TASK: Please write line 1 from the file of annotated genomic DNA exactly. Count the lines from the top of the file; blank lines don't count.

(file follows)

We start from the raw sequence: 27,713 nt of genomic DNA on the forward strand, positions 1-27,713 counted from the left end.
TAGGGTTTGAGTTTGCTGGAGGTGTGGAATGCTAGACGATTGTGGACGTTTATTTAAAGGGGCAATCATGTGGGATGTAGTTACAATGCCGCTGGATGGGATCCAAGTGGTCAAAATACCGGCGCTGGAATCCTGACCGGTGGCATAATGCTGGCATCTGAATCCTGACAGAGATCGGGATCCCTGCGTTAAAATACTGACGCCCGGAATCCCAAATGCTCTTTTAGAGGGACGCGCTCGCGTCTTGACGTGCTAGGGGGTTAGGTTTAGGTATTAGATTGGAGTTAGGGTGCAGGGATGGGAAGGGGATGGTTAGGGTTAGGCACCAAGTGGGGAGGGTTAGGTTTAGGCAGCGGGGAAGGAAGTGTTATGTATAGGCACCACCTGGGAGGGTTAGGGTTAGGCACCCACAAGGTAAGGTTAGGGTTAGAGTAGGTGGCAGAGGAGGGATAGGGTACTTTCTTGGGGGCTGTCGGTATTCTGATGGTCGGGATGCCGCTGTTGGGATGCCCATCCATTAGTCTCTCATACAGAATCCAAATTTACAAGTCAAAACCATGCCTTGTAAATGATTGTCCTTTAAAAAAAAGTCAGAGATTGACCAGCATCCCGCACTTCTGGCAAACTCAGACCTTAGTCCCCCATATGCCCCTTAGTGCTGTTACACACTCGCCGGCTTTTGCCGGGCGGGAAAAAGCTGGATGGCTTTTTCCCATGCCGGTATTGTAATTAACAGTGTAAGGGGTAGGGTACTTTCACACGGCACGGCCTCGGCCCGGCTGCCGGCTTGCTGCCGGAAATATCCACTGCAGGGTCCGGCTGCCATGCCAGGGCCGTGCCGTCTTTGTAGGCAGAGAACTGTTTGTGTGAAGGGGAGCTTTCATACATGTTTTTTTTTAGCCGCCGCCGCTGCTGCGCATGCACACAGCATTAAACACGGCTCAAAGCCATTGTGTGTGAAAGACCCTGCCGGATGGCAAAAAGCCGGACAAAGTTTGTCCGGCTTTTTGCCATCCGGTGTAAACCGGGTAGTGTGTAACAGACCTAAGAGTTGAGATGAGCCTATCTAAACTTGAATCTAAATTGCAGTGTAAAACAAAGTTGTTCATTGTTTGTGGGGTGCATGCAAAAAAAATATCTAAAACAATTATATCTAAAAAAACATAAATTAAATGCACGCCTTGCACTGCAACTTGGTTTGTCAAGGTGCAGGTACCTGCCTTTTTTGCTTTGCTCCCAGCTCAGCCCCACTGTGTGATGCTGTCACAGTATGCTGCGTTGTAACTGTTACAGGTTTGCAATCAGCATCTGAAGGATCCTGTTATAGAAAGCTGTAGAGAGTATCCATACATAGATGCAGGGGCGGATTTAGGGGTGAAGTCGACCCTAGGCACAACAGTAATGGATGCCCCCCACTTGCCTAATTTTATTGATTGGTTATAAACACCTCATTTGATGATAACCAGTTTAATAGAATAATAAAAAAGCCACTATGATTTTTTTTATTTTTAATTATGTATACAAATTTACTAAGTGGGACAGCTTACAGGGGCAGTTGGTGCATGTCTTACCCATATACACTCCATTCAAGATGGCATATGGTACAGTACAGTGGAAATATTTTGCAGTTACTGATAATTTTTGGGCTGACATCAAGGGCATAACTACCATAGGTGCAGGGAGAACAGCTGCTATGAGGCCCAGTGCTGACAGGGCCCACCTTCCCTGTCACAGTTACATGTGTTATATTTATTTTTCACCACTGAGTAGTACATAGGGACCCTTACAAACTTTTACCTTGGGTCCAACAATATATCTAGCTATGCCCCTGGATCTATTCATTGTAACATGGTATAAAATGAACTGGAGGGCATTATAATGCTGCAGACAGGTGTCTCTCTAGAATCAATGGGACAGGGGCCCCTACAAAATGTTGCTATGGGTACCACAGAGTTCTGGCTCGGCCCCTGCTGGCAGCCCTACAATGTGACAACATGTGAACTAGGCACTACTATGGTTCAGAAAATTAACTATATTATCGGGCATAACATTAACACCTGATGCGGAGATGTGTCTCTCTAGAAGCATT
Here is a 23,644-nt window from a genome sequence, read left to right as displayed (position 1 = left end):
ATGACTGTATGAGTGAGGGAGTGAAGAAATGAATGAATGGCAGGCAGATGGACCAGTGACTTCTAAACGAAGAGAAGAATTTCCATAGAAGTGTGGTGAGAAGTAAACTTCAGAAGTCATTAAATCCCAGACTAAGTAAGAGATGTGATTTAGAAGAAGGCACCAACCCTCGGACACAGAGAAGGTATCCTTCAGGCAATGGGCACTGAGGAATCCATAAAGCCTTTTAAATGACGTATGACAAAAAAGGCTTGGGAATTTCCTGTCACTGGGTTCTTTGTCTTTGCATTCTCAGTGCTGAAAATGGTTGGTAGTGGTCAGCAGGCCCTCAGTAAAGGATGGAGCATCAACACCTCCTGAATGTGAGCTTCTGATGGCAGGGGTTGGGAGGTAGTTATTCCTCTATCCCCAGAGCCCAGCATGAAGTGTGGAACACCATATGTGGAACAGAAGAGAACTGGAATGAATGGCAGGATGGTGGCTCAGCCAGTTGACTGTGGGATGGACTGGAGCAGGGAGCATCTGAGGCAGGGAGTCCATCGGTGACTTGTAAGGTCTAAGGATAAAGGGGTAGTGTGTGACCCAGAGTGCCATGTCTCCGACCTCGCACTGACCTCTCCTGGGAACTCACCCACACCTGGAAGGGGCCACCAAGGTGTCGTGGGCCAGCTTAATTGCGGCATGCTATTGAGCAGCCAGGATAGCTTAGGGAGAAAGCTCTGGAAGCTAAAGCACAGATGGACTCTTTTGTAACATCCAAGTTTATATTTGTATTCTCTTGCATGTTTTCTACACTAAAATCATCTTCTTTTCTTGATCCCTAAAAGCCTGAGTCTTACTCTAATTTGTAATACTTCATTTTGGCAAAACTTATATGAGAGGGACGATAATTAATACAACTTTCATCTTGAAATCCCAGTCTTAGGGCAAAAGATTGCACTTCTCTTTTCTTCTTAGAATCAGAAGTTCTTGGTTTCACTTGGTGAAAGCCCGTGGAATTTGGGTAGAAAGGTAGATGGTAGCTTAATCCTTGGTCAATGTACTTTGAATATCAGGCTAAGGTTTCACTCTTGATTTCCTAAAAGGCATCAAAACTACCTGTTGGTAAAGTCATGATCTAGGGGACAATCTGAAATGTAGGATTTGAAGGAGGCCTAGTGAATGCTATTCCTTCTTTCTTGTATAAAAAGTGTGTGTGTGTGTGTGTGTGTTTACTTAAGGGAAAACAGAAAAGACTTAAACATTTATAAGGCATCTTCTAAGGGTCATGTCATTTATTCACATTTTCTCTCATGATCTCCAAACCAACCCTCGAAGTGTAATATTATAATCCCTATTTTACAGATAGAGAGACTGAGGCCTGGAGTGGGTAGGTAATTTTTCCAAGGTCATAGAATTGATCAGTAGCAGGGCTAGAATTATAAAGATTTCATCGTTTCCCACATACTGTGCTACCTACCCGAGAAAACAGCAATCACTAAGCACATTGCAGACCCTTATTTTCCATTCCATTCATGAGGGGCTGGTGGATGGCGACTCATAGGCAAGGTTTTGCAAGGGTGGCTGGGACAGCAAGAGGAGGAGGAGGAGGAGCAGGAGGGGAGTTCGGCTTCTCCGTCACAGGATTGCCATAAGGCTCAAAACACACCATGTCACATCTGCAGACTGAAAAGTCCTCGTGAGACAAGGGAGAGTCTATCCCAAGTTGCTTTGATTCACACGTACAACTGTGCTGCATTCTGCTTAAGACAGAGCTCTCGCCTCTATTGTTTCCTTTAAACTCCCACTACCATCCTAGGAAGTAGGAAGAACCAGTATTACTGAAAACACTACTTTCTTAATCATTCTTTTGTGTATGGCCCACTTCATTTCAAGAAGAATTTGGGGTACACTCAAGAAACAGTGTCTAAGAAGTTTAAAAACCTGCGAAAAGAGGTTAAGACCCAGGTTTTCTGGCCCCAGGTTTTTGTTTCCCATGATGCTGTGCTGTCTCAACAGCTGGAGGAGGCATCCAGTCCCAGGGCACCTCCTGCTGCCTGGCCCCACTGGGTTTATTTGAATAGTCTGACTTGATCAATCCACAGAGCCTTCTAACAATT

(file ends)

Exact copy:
We start from the raw sequence: 27,713 nt of genomic DNA on the forward strand, positions 1-27,713 counted from the left end.